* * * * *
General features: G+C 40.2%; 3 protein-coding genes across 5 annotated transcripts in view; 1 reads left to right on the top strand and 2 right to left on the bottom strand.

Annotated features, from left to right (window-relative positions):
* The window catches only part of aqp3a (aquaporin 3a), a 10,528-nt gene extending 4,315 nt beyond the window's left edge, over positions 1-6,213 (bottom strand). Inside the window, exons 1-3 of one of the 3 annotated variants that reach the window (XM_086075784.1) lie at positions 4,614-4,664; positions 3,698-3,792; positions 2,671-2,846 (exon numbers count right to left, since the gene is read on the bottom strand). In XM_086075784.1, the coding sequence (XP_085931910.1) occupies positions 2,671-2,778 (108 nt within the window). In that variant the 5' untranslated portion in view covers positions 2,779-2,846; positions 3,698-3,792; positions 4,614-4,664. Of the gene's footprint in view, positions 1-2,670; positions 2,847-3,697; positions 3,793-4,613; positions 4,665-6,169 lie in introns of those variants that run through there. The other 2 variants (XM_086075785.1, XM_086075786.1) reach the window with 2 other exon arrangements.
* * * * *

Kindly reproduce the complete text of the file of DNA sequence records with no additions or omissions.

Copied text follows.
General features: G+C 40.2%; 3 protein-coding genes across 5 annotated transcripts in view; 1 reads left to right on the top strand and 2 right to left on the bottom strand.

Annotated features, from left to right (window-relative positions):
* The window catches only part of aqp3a (aquaporin 3a), a 10,528-nt gene extending 4,315 nt beyond the window's left edge, over positions 1-6,213 (bottom strand). Inside the window, exons 1-3 of one of the 3 annotated variants that reach the window (XM_086075784.1) lie at positions 4,614-4,664; positions 3,698-3,792; positions 2,671-2,846 (exon numbers count right to left, since the gene is read on the bottom strand). In XM_086075784.1, the coding sequence (XP_085931910.1) occupies positions 2,671-2,778 (108 nt within the window). In that variant the 5' untranslated portion in view covers positions 2,779-2,846; positions 3,698-3,792; positions 4,614-4,664. Of the gene's footprint in view, positions 1-2,670; positions 2,847-3,697; positions 3,793-4,613; positions 4,665-6,169 lie in introns of those variants that run through there. The other 2 variants (XM_086075785.1, XM_086075786.1) reach the window with 2 other exon arrangements.